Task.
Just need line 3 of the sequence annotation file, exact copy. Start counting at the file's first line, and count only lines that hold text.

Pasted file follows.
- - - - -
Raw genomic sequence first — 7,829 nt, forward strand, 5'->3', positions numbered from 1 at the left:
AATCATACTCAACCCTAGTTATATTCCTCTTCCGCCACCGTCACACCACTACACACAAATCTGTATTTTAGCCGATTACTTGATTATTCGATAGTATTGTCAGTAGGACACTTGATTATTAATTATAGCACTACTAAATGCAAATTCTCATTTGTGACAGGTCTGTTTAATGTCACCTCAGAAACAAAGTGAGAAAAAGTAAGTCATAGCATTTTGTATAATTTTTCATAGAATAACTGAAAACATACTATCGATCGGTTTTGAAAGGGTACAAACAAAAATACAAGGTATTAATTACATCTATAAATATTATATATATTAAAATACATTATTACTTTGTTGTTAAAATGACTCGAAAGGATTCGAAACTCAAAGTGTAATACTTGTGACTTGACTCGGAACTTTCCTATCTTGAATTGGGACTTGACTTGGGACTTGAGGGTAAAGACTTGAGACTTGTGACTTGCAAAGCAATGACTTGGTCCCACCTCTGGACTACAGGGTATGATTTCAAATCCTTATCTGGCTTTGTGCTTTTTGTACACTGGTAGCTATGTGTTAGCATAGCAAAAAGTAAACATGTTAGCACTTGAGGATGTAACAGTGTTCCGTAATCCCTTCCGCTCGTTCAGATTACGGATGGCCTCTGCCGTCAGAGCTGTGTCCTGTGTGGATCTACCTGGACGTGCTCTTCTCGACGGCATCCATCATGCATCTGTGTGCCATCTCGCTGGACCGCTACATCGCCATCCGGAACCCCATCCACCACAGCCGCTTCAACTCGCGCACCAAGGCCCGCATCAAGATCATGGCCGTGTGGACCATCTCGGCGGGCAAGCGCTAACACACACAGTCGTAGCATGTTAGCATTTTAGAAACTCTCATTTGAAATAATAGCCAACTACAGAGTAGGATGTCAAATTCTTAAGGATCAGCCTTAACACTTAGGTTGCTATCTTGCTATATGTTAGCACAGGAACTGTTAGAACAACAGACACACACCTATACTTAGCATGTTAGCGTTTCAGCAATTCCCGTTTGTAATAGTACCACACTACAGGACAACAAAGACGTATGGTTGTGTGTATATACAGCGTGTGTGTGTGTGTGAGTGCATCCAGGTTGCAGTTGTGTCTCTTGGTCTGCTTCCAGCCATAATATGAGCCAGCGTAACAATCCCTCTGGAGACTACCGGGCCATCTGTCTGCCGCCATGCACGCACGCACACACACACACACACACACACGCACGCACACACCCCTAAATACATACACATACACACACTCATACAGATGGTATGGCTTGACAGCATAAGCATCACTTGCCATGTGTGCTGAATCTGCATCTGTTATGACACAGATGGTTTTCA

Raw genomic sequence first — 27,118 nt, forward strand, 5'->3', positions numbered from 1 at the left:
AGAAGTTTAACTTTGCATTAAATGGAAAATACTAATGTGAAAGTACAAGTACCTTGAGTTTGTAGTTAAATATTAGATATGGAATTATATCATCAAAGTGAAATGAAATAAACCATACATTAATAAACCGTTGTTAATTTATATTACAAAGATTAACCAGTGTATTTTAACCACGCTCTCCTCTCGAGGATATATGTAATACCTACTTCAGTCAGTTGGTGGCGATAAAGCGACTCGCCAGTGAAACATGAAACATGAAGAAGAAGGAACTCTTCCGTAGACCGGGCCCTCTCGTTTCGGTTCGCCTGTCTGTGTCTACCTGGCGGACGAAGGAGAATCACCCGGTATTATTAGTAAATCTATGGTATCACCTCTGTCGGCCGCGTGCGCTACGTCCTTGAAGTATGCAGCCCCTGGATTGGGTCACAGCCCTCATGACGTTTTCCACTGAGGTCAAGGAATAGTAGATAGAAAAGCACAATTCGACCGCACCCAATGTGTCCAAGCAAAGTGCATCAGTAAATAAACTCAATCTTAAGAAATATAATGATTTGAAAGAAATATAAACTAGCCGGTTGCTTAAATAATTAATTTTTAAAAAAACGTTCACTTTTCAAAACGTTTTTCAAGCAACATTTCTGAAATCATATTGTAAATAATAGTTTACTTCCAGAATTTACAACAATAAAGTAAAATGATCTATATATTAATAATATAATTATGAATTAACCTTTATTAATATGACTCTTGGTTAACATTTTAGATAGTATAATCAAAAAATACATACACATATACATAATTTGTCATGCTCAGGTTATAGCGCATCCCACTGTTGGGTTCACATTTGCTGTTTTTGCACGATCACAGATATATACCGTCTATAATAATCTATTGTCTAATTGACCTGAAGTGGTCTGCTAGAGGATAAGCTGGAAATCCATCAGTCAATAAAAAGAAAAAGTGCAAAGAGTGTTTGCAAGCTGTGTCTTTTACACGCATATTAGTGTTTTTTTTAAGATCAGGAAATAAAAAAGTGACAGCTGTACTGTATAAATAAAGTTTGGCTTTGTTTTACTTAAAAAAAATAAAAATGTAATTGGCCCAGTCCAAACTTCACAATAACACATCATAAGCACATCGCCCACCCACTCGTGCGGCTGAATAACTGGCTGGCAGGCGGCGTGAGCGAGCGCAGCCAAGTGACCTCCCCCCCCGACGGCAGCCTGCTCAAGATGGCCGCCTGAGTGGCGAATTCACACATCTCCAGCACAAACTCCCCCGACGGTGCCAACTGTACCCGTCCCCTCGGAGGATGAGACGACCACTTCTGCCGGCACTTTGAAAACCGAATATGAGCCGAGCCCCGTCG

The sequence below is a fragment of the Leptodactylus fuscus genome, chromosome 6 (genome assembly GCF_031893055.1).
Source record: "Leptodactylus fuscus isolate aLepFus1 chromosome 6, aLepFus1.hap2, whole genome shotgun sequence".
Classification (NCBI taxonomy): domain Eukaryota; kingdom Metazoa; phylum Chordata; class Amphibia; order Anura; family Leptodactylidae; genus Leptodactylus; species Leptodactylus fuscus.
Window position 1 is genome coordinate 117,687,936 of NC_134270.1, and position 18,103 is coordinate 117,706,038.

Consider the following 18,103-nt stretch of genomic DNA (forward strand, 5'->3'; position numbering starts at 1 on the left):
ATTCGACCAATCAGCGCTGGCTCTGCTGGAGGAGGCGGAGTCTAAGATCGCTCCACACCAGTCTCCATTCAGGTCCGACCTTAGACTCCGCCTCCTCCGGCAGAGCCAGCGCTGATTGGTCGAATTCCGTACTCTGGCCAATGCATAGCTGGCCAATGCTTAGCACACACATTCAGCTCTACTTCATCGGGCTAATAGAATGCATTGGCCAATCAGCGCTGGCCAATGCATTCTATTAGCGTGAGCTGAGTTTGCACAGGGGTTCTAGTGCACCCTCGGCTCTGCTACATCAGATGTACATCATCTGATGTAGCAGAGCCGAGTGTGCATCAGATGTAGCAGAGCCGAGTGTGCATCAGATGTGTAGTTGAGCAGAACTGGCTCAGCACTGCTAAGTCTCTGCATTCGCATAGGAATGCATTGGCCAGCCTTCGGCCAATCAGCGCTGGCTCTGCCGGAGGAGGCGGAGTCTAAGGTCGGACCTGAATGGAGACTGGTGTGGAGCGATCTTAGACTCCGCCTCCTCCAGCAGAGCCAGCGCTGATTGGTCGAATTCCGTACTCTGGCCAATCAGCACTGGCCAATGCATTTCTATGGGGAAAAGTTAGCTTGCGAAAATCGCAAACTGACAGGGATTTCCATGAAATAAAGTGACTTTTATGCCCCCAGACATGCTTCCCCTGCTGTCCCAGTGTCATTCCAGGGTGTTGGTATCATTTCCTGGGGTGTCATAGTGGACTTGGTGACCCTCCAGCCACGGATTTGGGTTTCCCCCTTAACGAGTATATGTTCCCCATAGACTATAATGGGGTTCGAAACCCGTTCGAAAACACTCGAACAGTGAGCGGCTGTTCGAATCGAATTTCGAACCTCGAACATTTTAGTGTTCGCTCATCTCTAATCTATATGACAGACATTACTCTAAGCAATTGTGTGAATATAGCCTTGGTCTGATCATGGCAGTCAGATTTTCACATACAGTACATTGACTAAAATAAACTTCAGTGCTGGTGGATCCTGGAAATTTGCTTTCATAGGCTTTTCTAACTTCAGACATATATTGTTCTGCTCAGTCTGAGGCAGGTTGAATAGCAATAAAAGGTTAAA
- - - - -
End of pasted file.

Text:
Raw genomic sequence first — 27,118 nt, forward strand, 5'->3', positions numbered from 1 at the left: